1. The UK must meet all its existing financial obligations to the EU, approximately €50 billion net.
2. The UK will be offered a transition deal or around 2 years during which nothing much changes.
3. The UK will be required to make additional payments to the EU over and above the €50 billion during the transition.
4. All that will be on offer after the transition will be a Canada style deal on terms and conditions considerably inferior to those offered by EU membership, or even by membership of the single market and the customs union.
5. Whatever trade deal is eventually negotiated could be subject to ratification by national parliaments in all EU27 member states. In effect handing 27 vetoes to 27 national parliaments.

Confronted with this reality, in all its nakedness and stripped of political spin, will the House of Commons vote for it? The UK’s Secretary of State for Brexit has told the Commons that if MPs vote down any deal then the UK will simply leave the EU without a deal. But then Davis also told the Commons that any deal would only be done at a minute to midnight on March 29, 2019, leaving no time for a meaningful vote or any time to reconsider the Article 50 exit notice.

If the House of Commons knows what is on offer six months before March 2019 then there is a time for a rethink. Could there be a rethink? From now to October 2018 is a very long time in politics.

A lot could happen.

For example, the idea that there are trade deals aplenty to be done with other countries to compensate for the loss of EU trade, could take a knock, especially if political uncertainty in the US puts a UK/US deal on hold. A collapse of the existing NAFTA deal would underscore how difficult trade talks with the Trump administration can be.

There is a long and winding road ahead, making it difficult to see the final destination. Developments over the next two weeks will be critical.

Brexit, Data Protection, Data transfers, GDPR, Theresa May

Another Brick in a #Data Wall? #Brexit #EUDataP

This article was written on Nov 4th, 2017

GDPR readyUnder the BEERG law of unintended consequences; the unintended outworking of an action or event is often far more significant or impactful than the intended one. And so, while the UK media obsessed on sex scandals and a cabinet resignation, the Brexit process crawled along with the announcement of another round of EU/UK talks next week and a vote in parliament forcing the government to publish 58 sectoral studies on the economic impact of Brexit.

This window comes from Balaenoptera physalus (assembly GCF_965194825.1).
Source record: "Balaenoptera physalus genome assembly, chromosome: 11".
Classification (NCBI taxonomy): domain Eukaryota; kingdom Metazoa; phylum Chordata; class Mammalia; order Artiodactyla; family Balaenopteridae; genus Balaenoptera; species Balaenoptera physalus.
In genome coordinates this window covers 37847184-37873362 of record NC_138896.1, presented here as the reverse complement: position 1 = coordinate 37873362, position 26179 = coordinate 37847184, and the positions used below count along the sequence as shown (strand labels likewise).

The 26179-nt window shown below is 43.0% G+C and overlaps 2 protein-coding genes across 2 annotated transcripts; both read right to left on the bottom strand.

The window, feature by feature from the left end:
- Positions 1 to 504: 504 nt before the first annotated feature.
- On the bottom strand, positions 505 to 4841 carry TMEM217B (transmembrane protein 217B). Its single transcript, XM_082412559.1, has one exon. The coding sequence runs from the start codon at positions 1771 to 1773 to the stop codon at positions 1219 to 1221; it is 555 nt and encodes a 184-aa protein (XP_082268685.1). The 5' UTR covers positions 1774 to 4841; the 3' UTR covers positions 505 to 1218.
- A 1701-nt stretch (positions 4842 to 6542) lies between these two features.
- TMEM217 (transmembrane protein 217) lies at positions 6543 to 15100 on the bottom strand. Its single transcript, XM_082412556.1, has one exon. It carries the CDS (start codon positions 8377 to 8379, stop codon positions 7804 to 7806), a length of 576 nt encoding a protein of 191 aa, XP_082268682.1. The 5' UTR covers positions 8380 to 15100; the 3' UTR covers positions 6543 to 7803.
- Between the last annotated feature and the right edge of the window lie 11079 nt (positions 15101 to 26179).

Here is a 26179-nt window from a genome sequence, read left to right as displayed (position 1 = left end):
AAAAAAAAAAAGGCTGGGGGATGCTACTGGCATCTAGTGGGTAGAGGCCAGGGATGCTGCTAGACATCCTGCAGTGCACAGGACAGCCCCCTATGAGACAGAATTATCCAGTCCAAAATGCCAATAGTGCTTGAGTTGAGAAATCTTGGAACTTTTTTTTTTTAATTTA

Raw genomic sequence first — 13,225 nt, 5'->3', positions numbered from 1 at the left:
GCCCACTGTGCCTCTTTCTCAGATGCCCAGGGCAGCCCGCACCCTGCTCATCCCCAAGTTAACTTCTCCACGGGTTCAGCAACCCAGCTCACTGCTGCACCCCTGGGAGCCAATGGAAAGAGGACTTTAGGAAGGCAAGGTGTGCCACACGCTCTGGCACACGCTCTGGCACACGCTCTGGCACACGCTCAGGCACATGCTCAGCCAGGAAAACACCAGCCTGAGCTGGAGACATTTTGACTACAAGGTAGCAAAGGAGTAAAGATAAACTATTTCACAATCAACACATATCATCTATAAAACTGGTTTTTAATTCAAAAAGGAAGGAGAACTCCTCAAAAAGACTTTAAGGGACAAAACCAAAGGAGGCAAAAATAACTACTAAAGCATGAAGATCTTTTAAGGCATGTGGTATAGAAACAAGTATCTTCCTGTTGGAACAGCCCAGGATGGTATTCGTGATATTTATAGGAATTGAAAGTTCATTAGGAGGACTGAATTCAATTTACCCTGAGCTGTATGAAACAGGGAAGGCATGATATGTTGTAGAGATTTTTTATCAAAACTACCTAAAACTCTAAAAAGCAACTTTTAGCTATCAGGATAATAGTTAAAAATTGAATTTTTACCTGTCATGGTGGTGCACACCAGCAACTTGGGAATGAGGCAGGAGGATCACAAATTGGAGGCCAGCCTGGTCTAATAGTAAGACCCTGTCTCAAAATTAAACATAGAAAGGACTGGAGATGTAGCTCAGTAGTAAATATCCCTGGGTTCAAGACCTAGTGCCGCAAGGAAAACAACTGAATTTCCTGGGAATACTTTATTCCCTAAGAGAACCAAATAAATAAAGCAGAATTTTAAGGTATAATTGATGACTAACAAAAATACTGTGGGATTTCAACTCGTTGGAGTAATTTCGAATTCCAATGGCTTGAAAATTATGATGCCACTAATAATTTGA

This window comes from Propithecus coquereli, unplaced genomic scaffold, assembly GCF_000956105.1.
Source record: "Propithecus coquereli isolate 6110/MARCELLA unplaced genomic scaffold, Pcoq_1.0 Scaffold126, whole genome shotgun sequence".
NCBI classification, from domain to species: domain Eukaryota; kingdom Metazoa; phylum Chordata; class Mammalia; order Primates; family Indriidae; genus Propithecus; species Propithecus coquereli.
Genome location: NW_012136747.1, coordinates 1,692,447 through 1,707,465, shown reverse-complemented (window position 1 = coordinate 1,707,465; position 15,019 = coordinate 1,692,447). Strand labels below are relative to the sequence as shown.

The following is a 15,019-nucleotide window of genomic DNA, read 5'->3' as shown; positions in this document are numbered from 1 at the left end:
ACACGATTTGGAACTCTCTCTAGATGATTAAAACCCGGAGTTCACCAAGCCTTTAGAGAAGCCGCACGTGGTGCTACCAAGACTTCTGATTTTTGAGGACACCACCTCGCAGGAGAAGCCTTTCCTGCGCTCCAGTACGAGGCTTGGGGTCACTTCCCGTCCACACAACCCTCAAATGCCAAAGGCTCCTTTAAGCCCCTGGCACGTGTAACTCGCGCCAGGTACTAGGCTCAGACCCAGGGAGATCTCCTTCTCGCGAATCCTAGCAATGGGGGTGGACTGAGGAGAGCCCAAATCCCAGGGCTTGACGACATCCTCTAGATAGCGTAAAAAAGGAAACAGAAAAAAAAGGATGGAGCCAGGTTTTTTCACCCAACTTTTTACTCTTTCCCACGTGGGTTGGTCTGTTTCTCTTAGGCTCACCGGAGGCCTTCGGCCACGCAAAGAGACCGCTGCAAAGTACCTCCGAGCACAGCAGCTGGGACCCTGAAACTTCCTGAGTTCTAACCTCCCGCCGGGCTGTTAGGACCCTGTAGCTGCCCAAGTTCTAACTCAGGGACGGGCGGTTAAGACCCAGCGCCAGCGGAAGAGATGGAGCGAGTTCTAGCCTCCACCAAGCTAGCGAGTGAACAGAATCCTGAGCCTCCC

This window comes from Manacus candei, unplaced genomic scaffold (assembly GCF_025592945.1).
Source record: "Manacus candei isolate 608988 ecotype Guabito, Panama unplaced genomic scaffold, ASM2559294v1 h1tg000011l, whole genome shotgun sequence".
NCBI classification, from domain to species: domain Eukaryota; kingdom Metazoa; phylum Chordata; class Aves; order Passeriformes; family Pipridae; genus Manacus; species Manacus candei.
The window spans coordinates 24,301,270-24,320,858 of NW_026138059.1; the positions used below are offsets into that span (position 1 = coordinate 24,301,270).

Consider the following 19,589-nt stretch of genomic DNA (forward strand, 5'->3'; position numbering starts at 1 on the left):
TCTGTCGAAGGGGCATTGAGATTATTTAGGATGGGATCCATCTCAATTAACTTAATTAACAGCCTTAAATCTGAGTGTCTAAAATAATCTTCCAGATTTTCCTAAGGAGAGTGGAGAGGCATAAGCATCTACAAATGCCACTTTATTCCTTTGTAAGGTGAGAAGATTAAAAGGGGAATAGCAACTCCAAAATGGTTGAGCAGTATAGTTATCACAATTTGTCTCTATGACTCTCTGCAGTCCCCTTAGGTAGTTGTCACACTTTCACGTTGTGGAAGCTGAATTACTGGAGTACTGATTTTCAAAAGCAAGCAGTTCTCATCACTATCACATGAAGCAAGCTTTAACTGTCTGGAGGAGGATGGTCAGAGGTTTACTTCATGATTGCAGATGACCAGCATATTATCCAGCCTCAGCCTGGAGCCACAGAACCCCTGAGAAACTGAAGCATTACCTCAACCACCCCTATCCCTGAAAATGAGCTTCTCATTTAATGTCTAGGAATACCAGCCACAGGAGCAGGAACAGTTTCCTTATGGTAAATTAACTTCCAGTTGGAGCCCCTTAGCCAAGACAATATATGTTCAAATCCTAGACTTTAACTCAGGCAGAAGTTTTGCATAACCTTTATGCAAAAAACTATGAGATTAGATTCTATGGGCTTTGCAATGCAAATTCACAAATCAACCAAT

Meanwhile, the most important Brexit consequence of the week may turn out to be an obscure clause in the Second Schedule of the Data Protection Bill, (lines 39 – 45 on page 125) which is currently being examined line-by-line in the House of Lords.

In an article in politics.co.uk last Friday, November 3, Martha Spurrier director of Liberty, an organisation which campaigns for civil liberties and human rights in the UK, drew attention to a little noticed provision in the Bill, Schedule 2, Part 1, Section 4.1 – Immigration, which reads:

The listed GDPR provisions do not apply to personal data processed for any of the following purposes—
    (a) the maintenance of effective immigration control, or
    (b) the investigation or detection of activities that would undermine the maintenance          of effective immigration control,
to the extent that the application of those provisions would be likely to prejudice any of the matters mentioned in paragraphs (a) and (b).

While, as Spurrier notes, the intent of the Bill is as the government puts to “empower people to take control of their data” she says that “it will strip millions of their rights.”
As Spurrier writes, contrary to the stated intentions of the legislation, the real impact of Schedule 2.4 means that:

…any government agency processing data for immigration purposes will be free of those pesky data protection obligations we’ve developed through successive Acts of parliament – and signed up to through the EU’s General Data Protection

In practice, the exemption will create a two-tier data rights regime. When an agency relies on the exemption, individuals will lose their right to know what information is held about them, who is processing it and why.

They will not be able to correct or erase information held about them – which doesn’t bode well considering how much of the data held on us is out of date or just plain wrong.

She goes on to note that the lack of a definition of effective immigration control or activities that would interfere with it “makes it practically impossible to draw up a list of all those who could be caught up”. “The exemption could also be used to facilitate the sharing of personal data between public services and the Home Office if it’s decided checking everyone’s entitlement to access healthcare, education or social housing is necessary for effective immigration control.”

She concludes that the idea “that personal data collected for one purpose can’t be used for another without the individual’s informed consent is the cardinal principle of data protection. This exemption makes a mockery of it and sets a damaging precedent for the privacy rights of all of us.”

What has this got to do with Brexit?